King Philip's War & the Colonial Contact Period in Warren, RI

About a mile east of the native Sowams, and just south of the bridge over the Kickemuit River (pictured on the right) on present-day Route 103 (Child Street) in Warren, English settlers built eighteen houses following the 1664 sale by King Philip of a tract of land to William Brenton of Newport in what was then the English settlement closest to the native village of Sowams.

The original Bourne garrison was probably built of stone and once stood at 770 Old Gardner's Neck Road, located just south of present-day Route 103. The probable location is marked today by a white quartz rock across from a colonial cemetery.

According to English records, on the evening of June 19th, 1675, Job Winslow's house on the Kickemuit River (a simulation of which is depicted on the left) was reported to have been vandalized by Natives. Though unhurt, the Winslows alerted the community. The next day, more homes were looted and two set on fire. Sixteen men and fifty-four women and children soon moved to the Bourne garrison located several miles to the East.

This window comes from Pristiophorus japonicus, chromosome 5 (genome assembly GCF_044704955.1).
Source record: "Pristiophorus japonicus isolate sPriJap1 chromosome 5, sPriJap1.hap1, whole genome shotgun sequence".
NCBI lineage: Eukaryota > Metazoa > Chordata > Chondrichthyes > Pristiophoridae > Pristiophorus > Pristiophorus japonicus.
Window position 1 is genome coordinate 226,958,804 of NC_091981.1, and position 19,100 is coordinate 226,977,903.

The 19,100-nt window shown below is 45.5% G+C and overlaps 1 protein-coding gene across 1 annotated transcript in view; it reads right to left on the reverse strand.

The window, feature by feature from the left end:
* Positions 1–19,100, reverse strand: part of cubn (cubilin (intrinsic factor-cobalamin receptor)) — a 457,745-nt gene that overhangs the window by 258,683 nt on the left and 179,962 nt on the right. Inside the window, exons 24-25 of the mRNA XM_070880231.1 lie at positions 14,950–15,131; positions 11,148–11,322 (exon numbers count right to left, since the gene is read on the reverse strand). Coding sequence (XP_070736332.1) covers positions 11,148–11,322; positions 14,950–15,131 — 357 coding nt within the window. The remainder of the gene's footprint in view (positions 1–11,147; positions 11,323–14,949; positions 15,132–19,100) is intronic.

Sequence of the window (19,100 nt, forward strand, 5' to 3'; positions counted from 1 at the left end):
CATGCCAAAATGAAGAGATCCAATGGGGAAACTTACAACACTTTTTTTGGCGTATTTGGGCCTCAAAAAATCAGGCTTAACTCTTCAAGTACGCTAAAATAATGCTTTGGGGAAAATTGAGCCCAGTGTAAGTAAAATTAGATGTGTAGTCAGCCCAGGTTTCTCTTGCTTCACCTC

Just prior to the outbreak of the conflict, settler Hugh Cole, who was living at his "Riverby" home, was warned by King Philip to leave the area. He escaped by boat to Portsmouth while his house was set on fire by the Natives. It was later rebuilt on the site of the present house (left) near Dyer Street in Swansea.

After the War, Cole returned to the shore of the Kickemuit River where he built a second home. The remains of his well have been preserved and can be found behind the present Kickemuit Middle School, close to the River (see photo, below). Cole was buried in the Tyler Point Cemetery in present day Barrington.

  Click to go back to the previous page

Click to go to the next page